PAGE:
But what if living our best lives means considering healthcare decisions and end-of-life planning? What if making healthcare decisions is not merely a matter of physical health, but a matter of justice? In addition to racial, gender, economic, and educational equity, quality healthcare is a justice concern. And I would argue, given my particular role as a hospice chaplain providing spiritual care and emotional support to patients and families during end-of-life, that advanced care planning and comprehensive end-of-life care are part of quality healthcare. In the National Hospice and Palliative Care “Outreach to African Americans Guide,” Dr. Richard Payne, Professor of Medicine and Divinity at the Duke Institute of End of Life Care wrote, “Hospice offers the best hope not to be alone, to be with family, to have pain controlled, and to be connected to your faith and beliefs. We are as entitled as anyone else to have these hopes fulfilled.”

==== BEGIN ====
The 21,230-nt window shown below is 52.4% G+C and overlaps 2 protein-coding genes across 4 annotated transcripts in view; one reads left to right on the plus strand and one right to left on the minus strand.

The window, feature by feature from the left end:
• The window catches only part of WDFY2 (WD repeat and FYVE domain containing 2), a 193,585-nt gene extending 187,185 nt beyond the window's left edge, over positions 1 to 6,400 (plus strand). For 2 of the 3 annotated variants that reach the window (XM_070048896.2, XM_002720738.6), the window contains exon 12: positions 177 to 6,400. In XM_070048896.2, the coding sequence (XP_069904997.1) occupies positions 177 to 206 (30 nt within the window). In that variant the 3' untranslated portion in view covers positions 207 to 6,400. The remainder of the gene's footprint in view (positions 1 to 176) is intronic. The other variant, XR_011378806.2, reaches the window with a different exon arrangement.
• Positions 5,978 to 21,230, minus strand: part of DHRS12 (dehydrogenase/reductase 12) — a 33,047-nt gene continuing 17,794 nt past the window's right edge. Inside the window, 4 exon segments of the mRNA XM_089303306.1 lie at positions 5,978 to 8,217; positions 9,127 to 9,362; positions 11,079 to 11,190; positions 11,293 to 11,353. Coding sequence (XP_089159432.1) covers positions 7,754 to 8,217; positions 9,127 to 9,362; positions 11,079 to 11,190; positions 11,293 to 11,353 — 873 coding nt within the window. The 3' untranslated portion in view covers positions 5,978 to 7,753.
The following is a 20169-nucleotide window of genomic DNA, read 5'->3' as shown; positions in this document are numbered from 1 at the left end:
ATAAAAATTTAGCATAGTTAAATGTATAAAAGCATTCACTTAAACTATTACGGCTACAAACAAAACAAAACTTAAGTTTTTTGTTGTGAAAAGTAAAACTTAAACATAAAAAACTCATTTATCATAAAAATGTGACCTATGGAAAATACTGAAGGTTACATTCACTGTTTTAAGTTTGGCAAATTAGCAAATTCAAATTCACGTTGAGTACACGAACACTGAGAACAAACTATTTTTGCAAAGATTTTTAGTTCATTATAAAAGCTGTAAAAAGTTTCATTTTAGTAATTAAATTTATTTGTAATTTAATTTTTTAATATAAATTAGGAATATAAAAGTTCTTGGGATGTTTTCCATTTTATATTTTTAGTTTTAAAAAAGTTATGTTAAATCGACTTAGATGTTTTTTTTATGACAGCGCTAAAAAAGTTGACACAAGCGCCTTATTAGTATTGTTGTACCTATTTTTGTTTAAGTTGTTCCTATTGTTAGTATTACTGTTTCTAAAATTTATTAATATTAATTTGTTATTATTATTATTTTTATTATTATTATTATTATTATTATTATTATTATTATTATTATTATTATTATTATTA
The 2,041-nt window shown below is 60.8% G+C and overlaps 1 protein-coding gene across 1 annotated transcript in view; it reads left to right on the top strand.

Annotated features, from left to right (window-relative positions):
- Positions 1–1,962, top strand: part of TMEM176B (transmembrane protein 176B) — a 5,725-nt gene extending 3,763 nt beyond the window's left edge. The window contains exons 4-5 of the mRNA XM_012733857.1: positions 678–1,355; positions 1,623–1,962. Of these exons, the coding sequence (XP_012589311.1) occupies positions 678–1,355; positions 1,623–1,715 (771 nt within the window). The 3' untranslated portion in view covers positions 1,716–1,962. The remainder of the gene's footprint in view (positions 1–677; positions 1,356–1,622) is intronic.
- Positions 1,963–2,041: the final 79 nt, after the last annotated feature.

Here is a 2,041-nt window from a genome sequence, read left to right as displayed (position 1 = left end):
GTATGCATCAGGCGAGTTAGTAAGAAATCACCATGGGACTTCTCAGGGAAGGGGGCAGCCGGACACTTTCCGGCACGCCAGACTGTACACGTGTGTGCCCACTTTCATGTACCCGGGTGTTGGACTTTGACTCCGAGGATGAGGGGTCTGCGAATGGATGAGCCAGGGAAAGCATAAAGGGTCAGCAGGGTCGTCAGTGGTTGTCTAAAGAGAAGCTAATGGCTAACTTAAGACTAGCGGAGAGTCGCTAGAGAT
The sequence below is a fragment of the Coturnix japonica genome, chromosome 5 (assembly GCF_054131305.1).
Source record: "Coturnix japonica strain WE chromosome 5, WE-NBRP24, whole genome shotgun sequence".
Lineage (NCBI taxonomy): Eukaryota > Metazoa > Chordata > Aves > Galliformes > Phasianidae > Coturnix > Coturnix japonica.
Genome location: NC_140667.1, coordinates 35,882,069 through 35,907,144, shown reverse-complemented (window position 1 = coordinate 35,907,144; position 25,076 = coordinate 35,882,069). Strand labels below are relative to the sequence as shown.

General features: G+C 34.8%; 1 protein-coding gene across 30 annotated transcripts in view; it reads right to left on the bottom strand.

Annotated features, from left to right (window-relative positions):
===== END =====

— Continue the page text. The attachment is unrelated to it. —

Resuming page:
If Black lives matter, and they do, then one way we proclaim that we matter is by exercising agency in our healthcare, including making decisions about who can speak for us when we are unable, whether or not we want aggressive treatment such as resuscitation and intubation, and how we want to be treated at the end of life. Given the historical exploitation of Black bodies in medical research—often carried out without our consent or after death—raising our voices and making our own decisions related to healthcare is an act of resistance, declaring our dignity and worth in a country where our personhood is devalued a daily basis.